This week I held a 90-minute parliamentary debate on the subject of food security, about having the food we need at a price we can afford. Living in West Cornwall we can appreciate the contribution our farmers make and the vital role they have. They preserve, maintain and protect our countryside and create jobs in farming, food processing, engineering and tourism etc. Most importantly they feed the nation.
Maintaining food security has long been a concern of mine and I believe it is an issue we need to take much more seriously. Conflict around the world affects food security; and population growth leaves more mouths to feed. It is in our interest that we produce as much food as possible. If we want to ensure that good quality food is available to us at a reasonable price then we must support our farmers.
In the past year (and more) our farmers have had a particularly difficult time. For many, the price they are being paid does not cover the cost of production. If this continues we will see farms disappear and less food produced. We need to create an environment where farmers are consistently paid a fair price so that they have confidence to invest in their business, employ the workers they need and produce the food and drink to meet UK demand and beyond.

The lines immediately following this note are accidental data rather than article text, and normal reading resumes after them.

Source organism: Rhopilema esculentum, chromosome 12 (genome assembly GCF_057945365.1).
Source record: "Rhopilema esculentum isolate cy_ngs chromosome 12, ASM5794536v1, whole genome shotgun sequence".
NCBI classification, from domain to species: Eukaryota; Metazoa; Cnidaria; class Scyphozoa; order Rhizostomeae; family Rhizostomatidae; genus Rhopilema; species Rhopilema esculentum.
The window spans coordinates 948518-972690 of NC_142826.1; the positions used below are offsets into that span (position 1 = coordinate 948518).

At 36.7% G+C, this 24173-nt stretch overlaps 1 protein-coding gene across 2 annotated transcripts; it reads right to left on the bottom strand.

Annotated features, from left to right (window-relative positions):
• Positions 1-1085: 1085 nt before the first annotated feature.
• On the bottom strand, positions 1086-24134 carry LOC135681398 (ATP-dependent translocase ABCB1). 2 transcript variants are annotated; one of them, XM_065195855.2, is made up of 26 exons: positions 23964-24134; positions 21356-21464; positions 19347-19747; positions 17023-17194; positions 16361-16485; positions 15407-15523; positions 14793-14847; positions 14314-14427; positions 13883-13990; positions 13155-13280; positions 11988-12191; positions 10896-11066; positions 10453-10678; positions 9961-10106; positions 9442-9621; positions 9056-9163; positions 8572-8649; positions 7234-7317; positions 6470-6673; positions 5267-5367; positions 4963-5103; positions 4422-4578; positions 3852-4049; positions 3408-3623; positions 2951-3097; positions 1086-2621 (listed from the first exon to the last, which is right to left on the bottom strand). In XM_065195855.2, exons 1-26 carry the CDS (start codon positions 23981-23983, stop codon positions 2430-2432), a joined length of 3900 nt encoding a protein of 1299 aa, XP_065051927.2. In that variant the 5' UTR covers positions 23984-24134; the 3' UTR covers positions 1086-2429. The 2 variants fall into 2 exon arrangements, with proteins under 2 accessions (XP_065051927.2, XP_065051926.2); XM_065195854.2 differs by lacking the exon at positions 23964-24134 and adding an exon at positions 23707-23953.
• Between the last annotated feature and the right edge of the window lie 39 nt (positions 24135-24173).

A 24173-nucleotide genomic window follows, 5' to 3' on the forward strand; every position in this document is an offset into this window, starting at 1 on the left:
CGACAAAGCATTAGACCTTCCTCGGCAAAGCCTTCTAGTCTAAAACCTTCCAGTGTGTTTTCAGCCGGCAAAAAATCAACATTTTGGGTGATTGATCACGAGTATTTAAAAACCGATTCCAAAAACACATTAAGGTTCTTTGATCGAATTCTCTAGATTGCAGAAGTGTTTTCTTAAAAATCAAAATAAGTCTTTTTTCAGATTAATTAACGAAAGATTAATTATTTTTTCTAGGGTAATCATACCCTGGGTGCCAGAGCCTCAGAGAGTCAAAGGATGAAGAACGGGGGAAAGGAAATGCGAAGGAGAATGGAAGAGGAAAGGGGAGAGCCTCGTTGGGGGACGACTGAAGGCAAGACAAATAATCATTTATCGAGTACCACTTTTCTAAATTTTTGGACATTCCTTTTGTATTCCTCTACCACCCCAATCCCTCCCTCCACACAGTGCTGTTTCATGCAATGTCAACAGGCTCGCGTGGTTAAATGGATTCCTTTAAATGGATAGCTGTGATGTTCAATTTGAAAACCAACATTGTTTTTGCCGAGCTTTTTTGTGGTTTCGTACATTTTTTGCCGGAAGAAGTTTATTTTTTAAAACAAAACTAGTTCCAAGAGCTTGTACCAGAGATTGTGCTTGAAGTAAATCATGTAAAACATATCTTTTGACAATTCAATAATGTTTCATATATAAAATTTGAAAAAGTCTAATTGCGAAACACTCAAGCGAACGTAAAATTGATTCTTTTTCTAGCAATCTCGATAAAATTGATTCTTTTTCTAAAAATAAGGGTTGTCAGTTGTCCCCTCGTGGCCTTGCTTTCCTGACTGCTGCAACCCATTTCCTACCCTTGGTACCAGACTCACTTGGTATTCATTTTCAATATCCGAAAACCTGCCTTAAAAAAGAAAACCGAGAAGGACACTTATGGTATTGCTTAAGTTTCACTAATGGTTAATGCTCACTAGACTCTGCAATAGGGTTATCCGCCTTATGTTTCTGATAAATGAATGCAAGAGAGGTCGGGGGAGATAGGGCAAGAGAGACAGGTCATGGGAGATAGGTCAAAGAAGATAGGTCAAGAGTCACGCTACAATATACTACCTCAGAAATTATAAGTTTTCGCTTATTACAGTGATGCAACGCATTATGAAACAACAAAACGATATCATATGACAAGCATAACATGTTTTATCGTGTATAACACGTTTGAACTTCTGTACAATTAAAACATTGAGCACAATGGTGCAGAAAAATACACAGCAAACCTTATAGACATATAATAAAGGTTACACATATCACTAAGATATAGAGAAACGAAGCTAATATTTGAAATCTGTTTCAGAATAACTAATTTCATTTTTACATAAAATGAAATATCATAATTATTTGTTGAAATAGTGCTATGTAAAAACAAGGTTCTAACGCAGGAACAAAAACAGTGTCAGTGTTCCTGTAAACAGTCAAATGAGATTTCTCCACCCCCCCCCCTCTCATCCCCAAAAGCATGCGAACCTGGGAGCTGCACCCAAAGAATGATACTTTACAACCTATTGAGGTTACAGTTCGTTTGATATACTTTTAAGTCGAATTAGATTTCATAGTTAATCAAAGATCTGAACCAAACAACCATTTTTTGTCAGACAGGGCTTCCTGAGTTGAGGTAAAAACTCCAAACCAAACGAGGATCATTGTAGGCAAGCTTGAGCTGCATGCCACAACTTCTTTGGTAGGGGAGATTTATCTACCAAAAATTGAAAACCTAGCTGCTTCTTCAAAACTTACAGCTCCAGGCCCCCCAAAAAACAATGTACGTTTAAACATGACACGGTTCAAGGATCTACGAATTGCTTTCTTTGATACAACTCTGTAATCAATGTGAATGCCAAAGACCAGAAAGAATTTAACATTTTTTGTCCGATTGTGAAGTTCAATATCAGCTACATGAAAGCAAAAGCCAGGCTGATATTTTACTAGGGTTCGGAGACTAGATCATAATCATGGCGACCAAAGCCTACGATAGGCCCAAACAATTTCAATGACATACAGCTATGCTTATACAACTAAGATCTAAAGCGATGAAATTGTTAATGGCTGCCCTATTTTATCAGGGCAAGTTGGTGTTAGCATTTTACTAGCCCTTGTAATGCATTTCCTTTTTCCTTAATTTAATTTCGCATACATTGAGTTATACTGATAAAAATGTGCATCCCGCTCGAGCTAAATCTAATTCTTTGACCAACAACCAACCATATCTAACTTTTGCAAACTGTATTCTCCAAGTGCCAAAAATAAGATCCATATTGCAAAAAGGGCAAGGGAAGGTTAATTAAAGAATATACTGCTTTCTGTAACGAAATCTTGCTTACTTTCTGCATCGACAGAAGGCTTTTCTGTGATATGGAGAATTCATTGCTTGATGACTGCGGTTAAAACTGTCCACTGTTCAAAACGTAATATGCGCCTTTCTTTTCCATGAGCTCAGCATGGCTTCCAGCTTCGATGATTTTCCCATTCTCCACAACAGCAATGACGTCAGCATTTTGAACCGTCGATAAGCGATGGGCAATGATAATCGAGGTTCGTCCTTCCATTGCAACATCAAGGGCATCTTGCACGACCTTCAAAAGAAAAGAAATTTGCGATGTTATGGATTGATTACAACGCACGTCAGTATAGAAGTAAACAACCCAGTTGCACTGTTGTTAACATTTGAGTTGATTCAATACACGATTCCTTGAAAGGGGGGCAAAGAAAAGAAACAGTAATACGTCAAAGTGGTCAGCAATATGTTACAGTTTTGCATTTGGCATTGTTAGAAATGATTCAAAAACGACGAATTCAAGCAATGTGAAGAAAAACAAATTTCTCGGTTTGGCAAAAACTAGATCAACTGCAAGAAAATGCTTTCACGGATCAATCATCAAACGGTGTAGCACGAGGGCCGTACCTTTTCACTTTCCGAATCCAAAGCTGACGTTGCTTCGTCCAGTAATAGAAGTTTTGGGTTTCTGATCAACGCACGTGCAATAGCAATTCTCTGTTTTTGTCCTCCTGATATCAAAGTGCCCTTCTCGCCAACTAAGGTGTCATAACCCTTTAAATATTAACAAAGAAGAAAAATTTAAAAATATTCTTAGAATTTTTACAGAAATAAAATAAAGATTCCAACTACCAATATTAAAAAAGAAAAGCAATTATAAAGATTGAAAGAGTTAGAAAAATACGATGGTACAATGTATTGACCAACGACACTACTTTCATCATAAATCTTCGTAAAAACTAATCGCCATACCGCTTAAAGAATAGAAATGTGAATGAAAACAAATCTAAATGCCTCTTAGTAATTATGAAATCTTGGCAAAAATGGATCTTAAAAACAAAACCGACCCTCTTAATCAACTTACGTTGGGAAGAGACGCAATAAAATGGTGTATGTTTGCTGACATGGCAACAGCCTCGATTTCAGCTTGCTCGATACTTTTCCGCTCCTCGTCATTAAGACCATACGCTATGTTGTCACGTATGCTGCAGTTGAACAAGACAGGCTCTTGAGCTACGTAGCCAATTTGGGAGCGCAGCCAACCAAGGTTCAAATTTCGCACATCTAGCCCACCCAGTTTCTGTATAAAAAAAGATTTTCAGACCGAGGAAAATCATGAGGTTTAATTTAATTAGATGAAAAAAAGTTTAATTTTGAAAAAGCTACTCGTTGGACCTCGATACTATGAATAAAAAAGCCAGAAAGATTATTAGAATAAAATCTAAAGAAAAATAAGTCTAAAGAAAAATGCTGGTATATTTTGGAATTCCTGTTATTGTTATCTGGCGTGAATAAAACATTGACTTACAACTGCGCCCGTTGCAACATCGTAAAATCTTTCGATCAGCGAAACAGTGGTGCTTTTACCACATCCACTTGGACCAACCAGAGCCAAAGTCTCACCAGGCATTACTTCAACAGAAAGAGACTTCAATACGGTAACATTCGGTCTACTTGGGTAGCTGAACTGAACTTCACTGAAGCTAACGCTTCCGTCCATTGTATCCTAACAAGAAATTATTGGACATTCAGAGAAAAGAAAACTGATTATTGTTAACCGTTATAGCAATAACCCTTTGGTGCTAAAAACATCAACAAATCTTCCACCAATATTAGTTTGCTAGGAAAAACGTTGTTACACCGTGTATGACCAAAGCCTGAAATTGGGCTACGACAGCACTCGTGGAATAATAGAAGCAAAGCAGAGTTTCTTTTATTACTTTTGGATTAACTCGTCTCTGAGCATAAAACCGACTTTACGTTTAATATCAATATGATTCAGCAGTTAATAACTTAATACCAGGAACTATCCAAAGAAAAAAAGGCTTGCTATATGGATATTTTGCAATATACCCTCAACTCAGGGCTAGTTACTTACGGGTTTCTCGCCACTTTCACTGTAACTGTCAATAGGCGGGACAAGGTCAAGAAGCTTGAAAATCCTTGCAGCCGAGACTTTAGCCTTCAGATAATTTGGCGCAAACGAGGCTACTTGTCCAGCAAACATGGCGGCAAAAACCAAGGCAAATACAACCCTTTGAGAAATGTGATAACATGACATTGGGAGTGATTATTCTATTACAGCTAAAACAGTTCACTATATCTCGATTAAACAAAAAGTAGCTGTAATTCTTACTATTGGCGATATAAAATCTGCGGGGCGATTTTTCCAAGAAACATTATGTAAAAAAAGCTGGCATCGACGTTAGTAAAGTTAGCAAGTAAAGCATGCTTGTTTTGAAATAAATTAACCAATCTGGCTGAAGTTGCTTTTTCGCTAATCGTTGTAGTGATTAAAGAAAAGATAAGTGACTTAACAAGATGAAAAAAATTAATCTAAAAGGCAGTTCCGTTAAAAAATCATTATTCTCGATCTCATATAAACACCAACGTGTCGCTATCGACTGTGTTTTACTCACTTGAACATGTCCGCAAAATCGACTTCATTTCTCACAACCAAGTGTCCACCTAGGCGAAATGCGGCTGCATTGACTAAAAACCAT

Security of income will also help when unseasonal weather affects their productivity (which has also added to farmers’ woes this winter).
How we achieve this is complex and currently UK food producers supply just over 60% of the food we consume. The commitment to our farmers by British consumers is needed today as much as at any time in our history. However, what consumers need is absolute confidence that when we shop and buy ‘British’ we are buying something produced in the UK and that the farmer receives a fair price.
The Government has a responsibility to help create this confidence and this week’s debate on food security was intended to highlight the need for clear information to help consumers support British farmers.
Member of Parliament for St Ives